If you’ve read our introductory guide to intellectual property or you’re already familiar with the basics of copyright, you’ll know that copyright automatically protects an author’s original work from being copied, adapted or distributed by others.
This short guide sets out the detail of that protection, including how long and how far it extends, what happens to its ownership, validity and legal status in certain circumstances, and when it may have been infringed – giving the owner the right to enforce those legal rights and prevent any continuing unauthorised use.
What kind of works can be copyrighted, and how long for?
• Written, dramatic, musical, and artistic works: 70 years after the author’s death
• Layout of published editions of written, dramatic, or music works: 25 years from first published date
• Sound and music recordings: 70 years from first publish date
• Films: 70 years after the death of the director, screenwriter, and composer
• Broadcasts: 50 years from first broadcast date
If the author later assigns or licences the right to the copyright to someone else, the period of copyright protection always stays the same.
What happens to the copyright if the work is…?
All parties own the copyright, meaning that any licensing or publishing needs to be approved by everyone
Produced by an employee or contractor
Unless specifically agreed otherwise, work created by an employee is automatically owned by the employer, and work created by a contractor is automatically owned by the contractor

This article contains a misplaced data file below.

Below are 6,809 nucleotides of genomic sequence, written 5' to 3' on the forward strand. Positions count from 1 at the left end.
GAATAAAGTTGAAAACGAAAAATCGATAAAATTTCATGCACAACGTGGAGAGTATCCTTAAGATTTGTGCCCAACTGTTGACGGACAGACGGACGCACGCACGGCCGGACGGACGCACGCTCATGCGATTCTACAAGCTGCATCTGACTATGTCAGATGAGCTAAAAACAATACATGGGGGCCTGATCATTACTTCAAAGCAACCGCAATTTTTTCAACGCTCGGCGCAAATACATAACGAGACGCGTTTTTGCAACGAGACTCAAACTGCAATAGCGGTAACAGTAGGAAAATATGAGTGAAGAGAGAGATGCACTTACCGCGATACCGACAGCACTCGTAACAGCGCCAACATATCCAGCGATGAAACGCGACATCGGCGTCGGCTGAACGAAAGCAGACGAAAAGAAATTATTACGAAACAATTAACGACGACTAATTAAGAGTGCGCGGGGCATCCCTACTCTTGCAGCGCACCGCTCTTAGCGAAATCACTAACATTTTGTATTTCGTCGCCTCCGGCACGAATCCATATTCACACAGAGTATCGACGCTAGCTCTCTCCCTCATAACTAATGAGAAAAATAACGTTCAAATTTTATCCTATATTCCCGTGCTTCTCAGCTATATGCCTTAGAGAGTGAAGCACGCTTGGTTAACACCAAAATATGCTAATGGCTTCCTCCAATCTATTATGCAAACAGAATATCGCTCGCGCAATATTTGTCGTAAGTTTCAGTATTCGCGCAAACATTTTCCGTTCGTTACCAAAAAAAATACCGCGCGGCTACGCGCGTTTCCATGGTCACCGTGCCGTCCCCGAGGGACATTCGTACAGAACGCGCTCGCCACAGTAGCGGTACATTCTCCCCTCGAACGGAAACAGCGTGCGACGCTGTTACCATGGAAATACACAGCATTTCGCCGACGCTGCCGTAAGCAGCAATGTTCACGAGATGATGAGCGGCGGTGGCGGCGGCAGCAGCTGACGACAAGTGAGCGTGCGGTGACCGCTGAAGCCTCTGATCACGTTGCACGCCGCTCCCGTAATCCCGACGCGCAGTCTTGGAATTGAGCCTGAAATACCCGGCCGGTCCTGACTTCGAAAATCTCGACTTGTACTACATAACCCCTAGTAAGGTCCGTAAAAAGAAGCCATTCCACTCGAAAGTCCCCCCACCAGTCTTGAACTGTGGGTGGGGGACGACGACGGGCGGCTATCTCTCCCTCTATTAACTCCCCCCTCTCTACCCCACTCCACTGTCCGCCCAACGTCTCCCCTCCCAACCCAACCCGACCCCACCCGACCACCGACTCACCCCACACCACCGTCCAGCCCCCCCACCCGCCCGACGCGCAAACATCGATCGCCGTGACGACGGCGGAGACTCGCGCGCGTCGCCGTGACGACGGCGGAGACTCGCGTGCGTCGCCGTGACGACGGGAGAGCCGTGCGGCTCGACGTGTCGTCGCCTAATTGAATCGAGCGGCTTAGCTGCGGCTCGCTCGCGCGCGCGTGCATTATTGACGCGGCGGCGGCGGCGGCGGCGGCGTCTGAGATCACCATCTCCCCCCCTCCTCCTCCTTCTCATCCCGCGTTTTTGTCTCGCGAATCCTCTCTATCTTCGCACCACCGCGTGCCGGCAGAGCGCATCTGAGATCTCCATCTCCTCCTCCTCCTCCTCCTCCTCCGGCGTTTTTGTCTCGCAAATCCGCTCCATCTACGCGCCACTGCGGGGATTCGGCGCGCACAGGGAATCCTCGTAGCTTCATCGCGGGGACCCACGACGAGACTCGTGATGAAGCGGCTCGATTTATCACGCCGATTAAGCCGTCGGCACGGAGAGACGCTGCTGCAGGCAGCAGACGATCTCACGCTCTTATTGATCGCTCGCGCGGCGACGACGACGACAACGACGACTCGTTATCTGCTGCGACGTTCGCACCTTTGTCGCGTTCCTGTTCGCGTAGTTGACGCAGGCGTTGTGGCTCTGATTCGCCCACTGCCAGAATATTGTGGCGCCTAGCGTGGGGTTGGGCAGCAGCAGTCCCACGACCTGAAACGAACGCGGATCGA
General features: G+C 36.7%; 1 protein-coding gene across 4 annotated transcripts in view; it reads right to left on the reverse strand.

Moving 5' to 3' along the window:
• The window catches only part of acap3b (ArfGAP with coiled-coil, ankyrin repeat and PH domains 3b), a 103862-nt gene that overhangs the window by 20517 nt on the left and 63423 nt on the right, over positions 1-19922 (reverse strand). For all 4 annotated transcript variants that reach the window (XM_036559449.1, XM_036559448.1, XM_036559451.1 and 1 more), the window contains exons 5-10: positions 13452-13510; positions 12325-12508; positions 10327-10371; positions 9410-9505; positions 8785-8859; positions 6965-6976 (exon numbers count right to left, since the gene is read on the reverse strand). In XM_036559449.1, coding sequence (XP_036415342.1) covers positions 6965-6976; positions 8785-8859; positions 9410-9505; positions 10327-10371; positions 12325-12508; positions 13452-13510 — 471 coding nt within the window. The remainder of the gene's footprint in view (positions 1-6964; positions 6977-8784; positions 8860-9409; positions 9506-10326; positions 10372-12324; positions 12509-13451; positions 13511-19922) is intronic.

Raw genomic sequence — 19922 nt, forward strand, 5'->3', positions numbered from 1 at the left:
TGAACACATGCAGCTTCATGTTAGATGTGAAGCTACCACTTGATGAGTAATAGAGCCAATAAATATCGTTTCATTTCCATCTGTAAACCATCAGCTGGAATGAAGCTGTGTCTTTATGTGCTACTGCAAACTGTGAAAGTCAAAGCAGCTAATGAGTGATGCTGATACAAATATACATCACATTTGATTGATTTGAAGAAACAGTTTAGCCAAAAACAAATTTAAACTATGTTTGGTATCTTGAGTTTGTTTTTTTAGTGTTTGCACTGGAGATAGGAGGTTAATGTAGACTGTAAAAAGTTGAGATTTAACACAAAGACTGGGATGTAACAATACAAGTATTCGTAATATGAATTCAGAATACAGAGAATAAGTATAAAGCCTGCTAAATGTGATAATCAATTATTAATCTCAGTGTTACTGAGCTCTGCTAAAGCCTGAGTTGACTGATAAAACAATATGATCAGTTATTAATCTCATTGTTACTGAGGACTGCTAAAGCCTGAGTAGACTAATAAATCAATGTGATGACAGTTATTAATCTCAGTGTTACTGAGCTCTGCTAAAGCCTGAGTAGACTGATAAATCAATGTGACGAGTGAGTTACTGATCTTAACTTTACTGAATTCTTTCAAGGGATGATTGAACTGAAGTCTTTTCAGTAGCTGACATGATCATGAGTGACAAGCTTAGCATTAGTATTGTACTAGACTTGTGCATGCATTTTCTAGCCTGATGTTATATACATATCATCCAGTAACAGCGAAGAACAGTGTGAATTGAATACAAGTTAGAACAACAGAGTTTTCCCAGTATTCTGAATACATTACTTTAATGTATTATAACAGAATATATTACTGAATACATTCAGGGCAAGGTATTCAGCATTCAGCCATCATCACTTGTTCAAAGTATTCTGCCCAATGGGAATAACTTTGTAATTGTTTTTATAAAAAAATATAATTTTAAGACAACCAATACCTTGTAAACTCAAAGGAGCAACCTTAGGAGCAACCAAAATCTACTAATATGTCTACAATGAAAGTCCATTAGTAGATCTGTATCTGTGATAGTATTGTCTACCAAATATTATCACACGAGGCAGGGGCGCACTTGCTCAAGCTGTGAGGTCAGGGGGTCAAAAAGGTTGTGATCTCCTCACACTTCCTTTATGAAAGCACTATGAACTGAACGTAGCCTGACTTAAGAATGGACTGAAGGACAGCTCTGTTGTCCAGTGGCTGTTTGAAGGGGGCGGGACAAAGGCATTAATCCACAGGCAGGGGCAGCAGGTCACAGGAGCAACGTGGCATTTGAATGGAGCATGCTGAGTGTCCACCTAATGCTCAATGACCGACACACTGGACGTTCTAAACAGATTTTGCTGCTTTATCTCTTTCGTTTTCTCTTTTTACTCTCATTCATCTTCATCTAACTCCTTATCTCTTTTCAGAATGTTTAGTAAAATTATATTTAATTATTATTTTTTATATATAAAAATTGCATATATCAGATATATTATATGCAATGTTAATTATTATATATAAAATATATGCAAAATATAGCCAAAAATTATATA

Used for educational purposes
Providing there aren’t any financial benefits to the users of the materials, a fair use along with full credit to the original author is acceptable
Copied by a library
This is allowed as long as the copied versions are difficult to replicate and are not loaned out
Required for legal reasons
Copyrighted works are allowed to be copied should they need to be used in judicial proceedings
The basis for a parody or caricature
If the new work is clearly different from the original and designed to be humorous, this is generally allowed. Do take care with parodies however, as there can be a fine line between what is a parody and what is plagiary as singer-songwriters, artists, TV producers and authors have all previously discovered, to their cost
If the quote used is just a small portion of the entire original piece, this is acceptable as long as the quote is attributed to the original author
Partially visible/audible in another piece of work
This is ok in scenarios where the copyrighted work is not completely in focus (e.g. a film scene may include a working television, but the actual programme that’s showing is not easily recognised)
Created to assist those with disabilities
As long as they aren’t being used commercially, copies of works can be recreated to accommodate braille, for example
If the use of, reference to or section from, the copyrighted work doesn’t fit with any of the above legitimate scenarios, it is very likely to constitute an infringement.
Where is copyright valid?
While copyright is automatically valid in the UK, these international conventions may mean that your work is protected in other countries too. Usually, these copyrights are valid for 25 years for photography and 50 years for written, dramatic, and artistic work.
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